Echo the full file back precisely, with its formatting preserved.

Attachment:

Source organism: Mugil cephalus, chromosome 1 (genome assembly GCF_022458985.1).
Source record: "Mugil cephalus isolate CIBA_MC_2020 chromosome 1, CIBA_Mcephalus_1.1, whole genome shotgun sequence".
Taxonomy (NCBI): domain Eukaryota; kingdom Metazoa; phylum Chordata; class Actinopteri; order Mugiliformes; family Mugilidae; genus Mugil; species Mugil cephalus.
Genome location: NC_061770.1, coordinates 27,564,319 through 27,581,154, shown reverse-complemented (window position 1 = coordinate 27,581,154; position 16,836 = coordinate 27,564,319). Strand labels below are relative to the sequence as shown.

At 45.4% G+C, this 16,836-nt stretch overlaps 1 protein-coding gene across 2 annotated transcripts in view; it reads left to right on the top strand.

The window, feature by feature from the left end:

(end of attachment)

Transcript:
Source organism: Mugil cephalus, chromosome 1 (genome assembly GCF_022458985.1).
Source record: "Mugil cephalus isolate CIBA_MC_2020 chromosome 1, CIBA_Mcephalus_1.1, whole genome shotgun sequence".
Taxonomy (NCBI): domain Eukaryota; kingdom Metazoa; phylum Chordata; class Actinopteri; order Mugiliformes; family Mugilidae; genus Mugil; species Mugil cephalus.
Genome location: NC_061770.1, coordinates 27,564,319 through 27,581,154, shown reverse-complemented (window position 1 = coordinate 27,581,154; position 16,836 = coordinate 27,564,319). Strand labels below are relative to the sequence as shown.

At 45.4% G+C, this 16,836-nt stretch overlaps 1 protein-coding gene across 2 annotated transcripts in view; it reads left to right on the top strand.

The window, feature by feature from the left end: